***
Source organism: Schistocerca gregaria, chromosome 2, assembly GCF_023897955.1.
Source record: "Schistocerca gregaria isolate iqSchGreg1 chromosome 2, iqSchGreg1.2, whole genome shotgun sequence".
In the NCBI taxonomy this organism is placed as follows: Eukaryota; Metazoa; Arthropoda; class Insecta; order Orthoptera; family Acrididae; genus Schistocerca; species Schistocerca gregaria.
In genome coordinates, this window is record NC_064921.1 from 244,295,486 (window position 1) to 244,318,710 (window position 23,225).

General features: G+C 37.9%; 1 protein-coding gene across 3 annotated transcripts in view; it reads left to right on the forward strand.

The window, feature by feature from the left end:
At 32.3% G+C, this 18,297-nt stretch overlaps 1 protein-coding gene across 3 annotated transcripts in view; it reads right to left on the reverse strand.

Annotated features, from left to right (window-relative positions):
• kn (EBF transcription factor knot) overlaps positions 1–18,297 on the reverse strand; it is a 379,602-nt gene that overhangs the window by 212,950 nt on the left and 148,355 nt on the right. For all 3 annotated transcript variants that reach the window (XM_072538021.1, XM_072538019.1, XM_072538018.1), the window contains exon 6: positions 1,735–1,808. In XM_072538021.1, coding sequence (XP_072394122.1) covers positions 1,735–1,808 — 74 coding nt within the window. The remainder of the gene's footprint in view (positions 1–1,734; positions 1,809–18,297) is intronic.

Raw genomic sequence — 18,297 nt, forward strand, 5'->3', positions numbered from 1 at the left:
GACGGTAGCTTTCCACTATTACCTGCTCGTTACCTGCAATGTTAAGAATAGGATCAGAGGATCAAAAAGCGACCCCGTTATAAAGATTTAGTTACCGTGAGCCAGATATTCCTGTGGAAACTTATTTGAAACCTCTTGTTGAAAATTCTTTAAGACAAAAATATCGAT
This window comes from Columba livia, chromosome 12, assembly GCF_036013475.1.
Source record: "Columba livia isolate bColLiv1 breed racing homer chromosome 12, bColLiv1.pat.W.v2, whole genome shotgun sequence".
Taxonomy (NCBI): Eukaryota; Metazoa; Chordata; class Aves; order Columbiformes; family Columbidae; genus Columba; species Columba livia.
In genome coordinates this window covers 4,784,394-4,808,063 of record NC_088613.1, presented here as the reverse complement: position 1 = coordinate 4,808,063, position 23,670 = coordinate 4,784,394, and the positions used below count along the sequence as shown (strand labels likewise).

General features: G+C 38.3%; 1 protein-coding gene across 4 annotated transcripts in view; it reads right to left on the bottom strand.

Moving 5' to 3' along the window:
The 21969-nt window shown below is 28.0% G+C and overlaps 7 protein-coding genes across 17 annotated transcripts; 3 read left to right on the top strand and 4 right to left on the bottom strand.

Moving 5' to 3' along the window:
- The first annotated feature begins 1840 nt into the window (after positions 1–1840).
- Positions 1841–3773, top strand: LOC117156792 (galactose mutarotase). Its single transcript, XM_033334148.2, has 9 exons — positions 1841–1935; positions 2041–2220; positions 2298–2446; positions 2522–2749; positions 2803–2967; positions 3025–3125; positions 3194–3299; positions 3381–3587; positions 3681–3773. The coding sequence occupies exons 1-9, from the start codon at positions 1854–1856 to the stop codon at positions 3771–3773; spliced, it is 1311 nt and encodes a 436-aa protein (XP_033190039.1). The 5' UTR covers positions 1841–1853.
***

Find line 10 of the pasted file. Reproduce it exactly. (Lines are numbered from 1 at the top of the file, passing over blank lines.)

Raw genomic sequence — 18,297 nt, forward strand, 5'->3', positions numbered from 1 at the left: